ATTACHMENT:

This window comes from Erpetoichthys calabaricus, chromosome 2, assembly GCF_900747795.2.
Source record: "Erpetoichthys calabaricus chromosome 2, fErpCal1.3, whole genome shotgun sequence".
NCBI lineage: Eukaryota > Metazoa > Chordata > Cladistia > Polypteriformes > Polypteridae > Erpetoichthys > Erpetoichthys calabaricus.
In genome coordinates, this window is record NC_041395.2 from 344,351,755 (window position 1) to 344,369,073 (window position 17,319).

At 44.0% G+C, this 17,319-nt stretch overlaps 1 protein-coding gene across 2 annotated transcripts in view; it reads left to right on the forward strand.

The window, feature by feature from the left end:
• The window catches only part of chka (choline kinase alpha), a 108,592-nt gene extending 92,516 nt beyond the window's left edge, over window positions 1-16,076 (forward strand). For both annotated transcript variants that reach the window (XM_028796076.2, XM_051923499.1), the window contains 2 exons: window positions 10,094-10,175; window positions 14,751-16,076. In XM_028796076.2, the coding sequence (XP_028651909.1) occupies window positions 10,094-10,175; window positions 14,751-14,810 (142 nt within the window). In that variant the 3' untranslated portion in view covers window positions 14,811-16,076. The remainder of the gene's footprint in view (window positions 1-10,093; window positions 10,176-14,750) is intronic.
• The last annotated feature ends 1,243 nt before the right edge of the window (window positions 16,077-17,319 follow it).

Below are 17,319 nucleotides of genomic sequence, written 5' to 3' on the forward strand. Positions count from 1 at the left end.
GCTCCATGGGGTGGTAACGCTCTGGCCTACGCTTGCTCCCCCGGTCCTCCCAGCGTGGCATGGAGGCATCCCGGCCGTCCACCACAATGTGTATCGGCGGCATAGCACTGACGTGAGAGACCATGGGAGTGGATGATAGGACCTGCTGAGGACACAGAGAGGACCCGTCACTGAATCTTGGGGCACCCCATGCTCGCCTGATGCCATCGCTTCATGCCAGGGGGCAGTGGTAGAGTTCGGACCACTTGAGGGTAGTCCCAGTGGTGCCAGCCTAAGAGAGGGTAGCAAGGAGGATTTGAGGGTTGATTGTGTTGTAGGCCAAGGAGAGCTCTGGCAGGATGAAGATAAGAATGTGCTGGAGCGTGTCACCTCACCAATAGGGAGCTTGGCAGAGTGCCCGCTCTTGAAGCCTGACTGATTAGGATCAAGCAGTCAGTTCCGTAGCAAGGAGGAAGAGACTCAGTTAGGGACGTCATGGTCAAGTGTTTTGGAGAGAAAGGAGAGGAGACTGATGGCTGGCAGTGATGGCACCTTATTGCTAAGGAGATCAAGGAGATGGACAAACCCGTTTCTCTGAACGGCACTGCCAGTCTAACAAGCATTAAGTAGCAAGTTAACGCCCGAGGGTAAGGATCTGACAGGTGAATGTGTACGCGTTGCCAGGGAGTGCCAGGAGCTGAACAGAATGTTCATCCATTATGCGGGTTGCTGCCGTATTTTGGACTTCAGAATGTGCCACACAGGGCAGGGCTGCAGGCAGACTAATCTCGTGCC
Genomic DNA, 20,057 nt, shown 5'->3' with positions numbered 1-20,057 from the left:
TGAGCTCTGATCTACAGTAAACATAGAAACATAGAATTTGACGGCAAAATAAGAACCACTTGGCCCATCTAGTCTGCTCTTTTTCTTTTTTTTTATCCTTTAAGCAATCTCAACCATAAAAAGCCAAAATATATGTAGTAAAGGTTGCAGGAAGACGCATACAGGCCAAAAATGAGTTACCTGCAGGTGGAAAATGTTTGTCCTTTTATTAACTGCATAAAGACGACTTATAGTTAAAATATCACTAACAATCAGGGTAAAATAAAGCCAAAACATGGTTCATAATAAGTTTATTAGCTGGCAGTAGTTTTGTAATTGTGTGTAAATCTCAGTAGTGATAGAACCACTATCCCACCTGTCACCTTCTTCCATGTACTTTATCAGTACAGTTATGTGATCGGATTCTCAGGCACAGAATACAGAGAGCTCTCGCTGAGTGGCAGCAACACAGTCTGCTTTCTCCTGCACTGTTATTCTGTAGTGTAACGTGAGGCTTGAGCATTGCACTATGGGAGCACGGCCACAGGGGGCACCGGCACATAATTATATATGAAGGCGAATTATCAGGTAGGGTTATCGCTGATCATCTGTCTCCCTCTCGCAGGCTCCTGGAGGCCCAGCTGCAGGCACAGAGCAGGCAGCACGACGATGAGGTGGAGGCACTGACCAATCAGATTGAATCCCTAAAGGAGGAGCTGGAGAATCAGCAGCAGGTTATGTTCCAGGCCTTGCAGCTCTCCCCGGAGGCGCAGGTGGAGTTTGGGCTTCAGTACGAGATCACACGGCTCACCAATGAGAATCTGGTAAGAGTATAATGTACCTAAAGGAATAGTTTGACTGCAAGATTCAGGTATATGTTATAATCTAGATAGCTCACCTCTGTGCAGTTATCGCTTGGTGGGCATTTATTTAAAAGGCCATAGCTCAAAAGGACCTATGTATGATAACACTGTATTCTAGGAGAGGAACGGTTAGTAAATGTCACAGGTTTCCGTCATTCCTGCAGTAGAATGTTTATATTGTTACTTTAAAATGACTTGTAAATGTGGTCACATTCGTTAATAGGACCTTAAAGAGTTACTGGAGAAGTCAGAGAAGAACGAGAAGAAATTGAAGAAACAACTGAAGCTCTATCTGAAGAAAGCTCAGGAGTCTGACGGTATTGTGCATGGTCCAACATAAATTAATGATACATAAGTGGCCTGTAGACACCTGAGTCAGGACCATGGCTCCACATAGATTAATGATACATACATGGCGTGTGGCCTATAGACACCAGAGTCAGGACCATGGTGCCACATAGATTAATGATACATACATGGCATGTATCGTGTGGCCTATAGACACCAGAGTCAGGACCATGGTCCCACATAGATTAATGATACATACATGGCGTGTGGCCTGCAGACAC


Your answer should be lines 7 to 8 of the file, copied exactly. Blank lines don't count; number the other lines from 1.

• The window catches only part of chka (choline kinase alpha), a 108,592-nt gene extending 92,516 nt beyond the window's left edge, over window positions 1-16,076 (forward strand). For both annotated transcript variants that reach the window (XM_028796076.2, XM_051923499.1), the window contains 2 exons: window positions 10,094-10,175; window positions 14,751-16,076. In XM_028796076.2, the coding sequence (XP_028651909.1) occupies window positions 10,094-10,175; window positions 14,751-14,810 (142 nt within the window). In that variant the 3' untranslated portion in view covers window positions 14,811-16,076. The remainder of the gene's footprint in view (window positions 1-10,093; window positions 10,176-14,750) is intronic.
• The last annotated feature ends 1,243 nt before the right edge of the window (window positions 16,077-17,319 follow it).